‘A Calling, Not Just a Job’


1227UBJBobbyHittProvidedBobby Hitt never expected a government career, but is proud of his accomplishments as state commerce secretary


Appointed by Gov. Nikki Haley in 2011 to serve as secretary of commerce, Robert “Bobby” Hitt never imagined he would end up as a state employee. It was “an interesting route to get to this job,” he says.

Hitt grew up in a newspaper family, with both his father and grandfather working as newspaper editors. Hitt says he started working in the family business when he was an undergrad at the University of South Carolina, and it just “sorta stuck.” He spent 17 years at The State and The Columbia Record, serving as managing editor of the Record from 1980 until 1987 and managing editor of the State from 1988 until 1991.

When The State newspaper was sold to Knight Ridder in 1986 (it was later sold in 2006 to the McClatchy Company), Hitt said he realized the newspaper business was changing, and after five years figured out “he was in the wrong fraternity house.”

So, Hitt left the industry and went to work as the director of planning and development at Columbia’s Nelson Mullins Riley & Scarborough law firm in 1991. Hitt was responsible for helping the company grow its business, and was instrumental in bringing BMW to the Upstate.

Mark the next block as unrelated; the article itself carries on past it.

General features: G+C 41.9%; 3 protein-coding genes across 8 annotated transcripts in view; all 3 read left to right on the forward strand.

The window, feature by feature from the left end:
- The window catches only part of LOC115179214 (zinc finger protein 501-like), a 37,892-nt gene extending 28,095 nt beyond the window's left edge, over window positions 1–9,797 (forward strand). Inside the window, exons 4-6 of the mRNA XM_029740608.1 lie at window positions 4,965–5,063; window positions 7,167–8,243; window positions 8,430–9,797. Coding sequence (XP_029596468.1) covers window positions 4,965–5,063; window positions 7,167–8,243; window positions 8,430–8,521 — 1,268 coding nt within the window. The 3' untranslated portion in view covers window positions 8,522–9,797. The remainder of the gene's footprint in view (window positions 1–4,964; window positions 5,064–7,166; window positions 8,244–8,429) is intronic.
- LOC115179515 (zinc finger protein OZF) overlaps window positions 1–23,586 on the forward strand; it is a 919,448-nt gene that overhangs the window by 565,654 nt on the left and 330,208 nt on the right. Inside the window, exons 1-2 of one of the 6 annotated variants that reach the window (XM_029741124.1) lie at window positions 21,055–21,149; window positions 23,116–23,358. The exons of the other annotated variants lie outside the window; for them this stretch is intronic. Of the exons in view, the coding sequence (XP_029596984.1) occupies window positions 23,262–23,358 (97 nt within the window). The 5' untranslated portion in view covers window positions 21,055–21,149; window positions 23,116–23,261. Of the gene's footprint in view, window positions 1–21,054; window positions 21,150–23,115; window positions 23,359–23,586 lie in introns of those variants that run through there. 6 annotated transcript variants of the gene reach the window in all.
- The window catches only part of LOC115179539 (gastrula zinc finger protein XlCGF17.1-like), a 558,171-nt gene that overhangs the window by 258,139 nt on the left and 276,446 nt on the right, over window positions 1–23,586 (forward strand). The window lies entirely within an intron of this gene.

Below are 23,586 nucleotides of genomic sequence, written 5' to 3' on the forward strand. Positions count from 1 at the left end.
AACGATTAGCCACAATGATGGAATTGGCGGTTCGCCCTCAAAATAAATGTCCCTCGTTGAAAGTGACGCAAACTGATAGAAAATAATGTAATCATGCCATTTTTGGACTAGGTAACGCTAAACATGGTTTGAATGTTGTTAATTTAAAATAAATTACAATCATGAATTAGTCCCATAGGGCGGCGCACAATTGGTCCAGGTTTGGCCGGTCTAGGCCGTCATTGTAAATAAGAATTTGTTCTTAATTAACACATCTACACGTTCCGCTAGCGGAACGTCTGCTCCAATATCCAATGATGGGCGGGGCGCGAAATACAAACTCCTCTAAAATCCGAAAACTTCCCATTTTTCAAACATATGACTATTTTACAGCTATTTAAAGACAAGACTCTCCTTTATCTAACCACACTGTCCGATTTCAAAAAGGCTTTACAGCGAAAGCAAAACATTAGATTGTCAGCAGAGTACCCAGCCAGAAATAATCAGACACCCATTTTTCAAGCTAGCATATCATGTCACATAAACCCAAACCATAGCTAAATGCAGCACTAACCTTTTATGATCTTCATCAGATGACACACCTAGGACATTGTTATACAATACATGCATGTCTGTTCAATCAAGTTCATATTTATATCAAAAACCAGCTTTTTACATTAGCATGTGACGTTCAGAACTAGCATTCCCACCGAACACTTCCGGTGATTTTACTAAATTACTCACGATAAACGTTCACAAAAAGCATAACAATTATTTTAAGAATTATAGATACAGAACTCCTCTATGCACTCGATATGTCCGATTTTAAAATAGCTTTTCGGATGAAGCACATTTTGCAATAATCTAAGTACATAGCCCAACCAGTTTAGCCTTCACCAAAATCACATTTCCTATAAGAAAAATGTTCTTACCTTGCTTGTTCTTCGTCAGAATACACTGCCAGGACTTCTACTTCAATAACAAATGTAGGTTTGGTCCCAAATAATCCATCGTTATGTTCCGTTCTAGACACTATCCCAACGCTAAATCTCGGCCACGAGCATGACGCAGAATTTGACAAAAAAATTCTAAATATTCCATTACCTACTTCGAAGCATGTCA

That role led to a position at BMW, where he spent almost 18 years as a manager at the company’s Spartanburg plant.

When the transition/search committee for then Gov.-elect Haley called Hitt for advice on candidates with a manufacturing background to be interviewed for secretary of commerce, Hitt says he originally supplied a list of possible contenders. But the committee representative thought that Hitt would be a good candidate himself. Hitt says he agreed to do the interview, but “wasn’t really focused on it and didn’t think there was a chance I would get the position.”

Next thing he knew, Haley was calling him asking if he would take the job.

Hitt says it has been a “remarkable experience,” describing the position as “a calling, not just a job.” Putting together and managing a talented staff focused on putting South Carolina “on the forefront for Southeastern states for manufacturing and continuing to build a middle class in South Carolina” has been “a lot of fun.”

Hitt recently sat down with UBJ to talk about his leadership of the Department of Commerce.

So what is a typical day for you like?

Well, it starts fairly early, ‘cause I’m getting older and you tend to wake up early whether you want to or not. I spend the first couple of hours of the day reading quite a few newspapers, financial and national sites online to keep up with what’s going on. I’ve also been known to send emails to my staff in the middle of the night.

I carry multiple phones with me and my phone starts ringing around 7:30 a.m. I’m in the office in meetings or on the phone all day long, talking to staff, clients, allies, politicians or business leaders. I generally spend a couple of days a week traveling within the state, although that’s fortunately a little less these days.

This is definitely a business job where you are negotiating partnerships. My workweek doesn’t have any specific boundaries and business happens when it happens, even if it’s on weekends or holidays. Two years ago, we closed a major deal on Labor Day. Contrary to popular belief, you usually don’t make deals over a steak dinner and a bottle of wine; it’s more of a good business plan. Although we do take out-of-country visitors to dinner on occasion out of respect, so they’re not left all alone.